Connexin43 phosphorylation and cytoprotection in the heart.
ABSTRACT The fundamental role played by connexins including connexin43 (Cx43) in forming intercellular communication channels (gap junctions), ensuring electrical and metabolic coupling between cells, has long been recognized and extensively investigated. There is also increasing recognition that Cx43, and other connexins, have additional roles, such as the ability to regulate cell proliferation, migration, and cytoprotection. Multiple phosphorylation sites, targets of different signaling pathways, are present at the regulatory, C-terminal domain of Cx43, and contribute to constitutive as well as transient phosphorylation Cx43 patterns, responding to ever-changing environmental stimuli and corresponding cellular needs. The present paper will focus on Cx43 in the heart, and provide an overview of the emerging recognition of a relationship between Cx43, its phosphorylation pattern, and development of resistance to injury. We will also review our recent work regarding the role of an enhanced phosphorylation state of Cx43 in cardioprotection. This article is part of a Special Issue entitled: The Communicating junctions, composition, structure and characteristics.
SourceAvailable from: Dr. Ajaz Ahmad Waza (Ph.D)[Show abstract] [Hide abstract]
ABSTRACT: We have recently shown that adenosine-triphosphate-sensitive potassium [K(+)(ATP)] channel protein subunit, Kir6.1 is a phosphospecific interaction partner of the gap-junction protein connexin43 (Cx43). Since, both Cx43 and K(+)(ATP) are known to be involved in cell survial during hypoxia, we addressed the question, whether the interaction between Cx43 and K(+)(ATP) has a role in protecting cell against hypoxia-induced cell death. We report here that the Kir6.1 protein interacts, in a phosphospecific manner with Cx43 in the mitochondria of cardiomyocytic cell line H9C2. The hypoxia for 12-hours resulted in the appreciable increase in the phosphorylation at the serine 262 (S262) of the Cx43 with the concomitant increase in the Cx43 and Kir6.1 interaction. Moreover, the increased interaction was mediated by a signalling pathway involving PKC and more specifically by PKC epsilon. Functional implications of the association between the Cx43 and Kir6.1 was found to prevent mitochondria mediated hypoxia induced cell apoptosis. Our results demonstrate that PKC epsilon regulate the interaction between Cx43 and Kir6.1 in the cardiomyocyte mitochondria and this interaction prevents hypoxia induced cell death. Our results provide an interesting lead in developing effective strategies to protect cardiomyocytes from hypoxia/ischemia induced cell death.Cellular Signalling 05/2014; DOI:10.1016/j.cellsig.2014.05.002 · 4.47 Impact Factor
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ABSTRACT: Fibroblast growth factor-2 (FGF-2) protects the heart from ischemia and reperfusion- induced cell death by a mechanism linked to protein kinase C (PKC)ε-mediated connexin43 (Cx43) phosphorylation. Cx43 localizes predominantly to gap junctions but has also been detected at subsarcolemmal (SSM), but not interfibrillar (IFM), mitochondria, where it is considered important for cardioprotection. We have now examined the effect of FGF-2 administration to the heart on resistance to calcium-induced permeability transition (mPTP) of isolated SSM versus IFM suspensions, in relation to mitochondrial PKCε/Cx43 levels, phosphorylation, and presence of peptide Gap27, a Cx43 channel blocker.Methods and ResultsFGF-2 perfusion increased resistance to calcium-induced mPTP in SSM and IFM suspensions by 2.9- and 1.7-fold, respectively, compared to their counterparts from vehicle-perfused hearts, assessed spectrophotometrically as cyclosporine A-inhibitable swelling. The salutary effect of FGF-2 was lost in SSM but not IFM in the presence of Gap27. FGF-2 perfusion increased relative levels of PKCε, phospho(p) PKCε and Tom-20 translocase in SSM and IFM, and of Cx43 in SSM. Phospho-serine (pS) 262-, and pS368- Cx43 showed a 30-fold and 8-fold increase, respectively, in SSM from FGF-2-treated, compared to untreated, hearts. Stimulation of control SSM with phorbol 12-myristate 13-acetate (PMA), a PKC activator, increased both calcium tolerance and mitochondrial Cx43 phosphorylation at S262 and S368. The PMA-induced phosphorylation of mitochondrial Cx43 was prevented by εV1-2, a PKCε-inhibiting peptide. SSM are more responsive than IFM to FGF-2-triggered protection from calcium-induced mPTP, by a mitochondrial Cx43-channel-mediated pathway, associated with mitochondrial Cx43 phosphorylation at PKCε-target sites.Cardiovascular Research 03/2014; DOI:10.1093/cvr/cvu066 · 5.81 Impact Factor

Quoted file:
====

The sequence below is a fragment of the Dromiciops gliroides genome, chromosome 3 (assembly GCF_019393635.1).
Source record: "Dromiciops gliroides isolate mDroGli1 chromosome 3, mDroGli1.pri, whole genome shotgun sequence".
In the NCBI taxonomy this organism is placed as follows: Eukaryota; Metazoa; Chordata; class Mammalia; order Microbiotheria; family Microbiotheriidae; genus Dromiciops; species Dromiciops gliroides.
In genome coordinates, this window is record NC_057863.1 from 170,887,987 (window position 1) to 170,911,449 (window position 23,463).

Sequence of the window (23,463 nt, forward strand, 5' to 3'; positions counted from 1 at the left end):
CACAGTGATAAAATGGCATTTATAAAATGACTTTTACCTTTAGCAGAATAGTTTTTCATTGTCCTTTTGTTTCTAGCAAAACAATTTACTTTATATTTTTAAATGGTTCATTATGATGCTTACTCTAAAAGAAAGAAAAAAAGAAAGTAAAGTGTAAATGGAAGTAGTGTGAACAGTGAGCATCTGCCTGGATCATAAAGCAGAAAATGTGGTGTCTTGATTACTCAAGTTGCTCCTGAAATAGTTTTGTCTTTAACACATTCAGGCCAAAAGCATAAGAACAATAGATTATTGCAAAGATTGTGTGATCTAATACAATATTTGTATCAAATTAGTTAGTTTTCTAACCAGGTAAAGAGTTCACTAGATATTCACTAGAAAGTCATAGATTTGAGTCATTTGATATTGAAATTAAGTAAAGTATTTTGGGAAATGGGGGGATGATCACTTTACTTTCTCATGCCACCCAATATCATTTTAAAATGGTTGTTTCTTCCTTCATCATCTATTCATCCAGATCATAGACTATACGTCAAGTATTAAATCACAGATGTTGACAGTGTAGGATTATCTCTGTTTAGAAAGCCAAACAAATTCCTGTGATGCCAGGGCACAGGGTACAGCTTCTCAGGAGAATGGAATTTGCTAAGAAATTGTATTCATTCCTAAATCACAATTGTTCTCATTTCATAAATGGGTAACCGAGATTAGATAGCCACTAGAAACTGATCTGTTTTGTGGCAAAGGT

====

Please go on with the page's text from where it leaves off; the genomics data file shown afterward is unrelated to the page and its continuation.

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ABSTRACT: Background Remote ischemic preconditioning (RIPC) protects the heart from ischemia and reperfusion (I/R) injury. The underlying molecular mechanisms are unclear. It has been demonstrated that Connexin 43 (Cx43) is critically involved in cardioprotective interventions including classical ischemic preconditioning. In the present study we investigated the influence of RIPC on the expression patterns of Cx43 after I/R in the rat heart in vivo.Methods Male Wistar rats were subjected to 35 min regional myocardial ischemia followed by 2 h reperfusion with or without 4 cycles of 5 minutes bilateral hind limb ischemia and reperfusion (RIPC), to RIPC without ischemia or underwent no intervention (Sham). Infarct size was measured by TTC staining. The myocardium was divided into area at risk (AAR) and area not at risk (non AAR). Expression of Cx43-mRNA and protein was analyzed by qPCR and Western Blot analysis, respectively. Localization of Cx43 was visualized by confocal immunofluorescence staining.ResultsRIPC reduced the infarct size (I/R: 73¿±¿5% vs.Journal of Translational Medicine 08/2014; 12(1):228. DOI:10.1186/s12967-014-0228-8 · 3.99 Impact Factor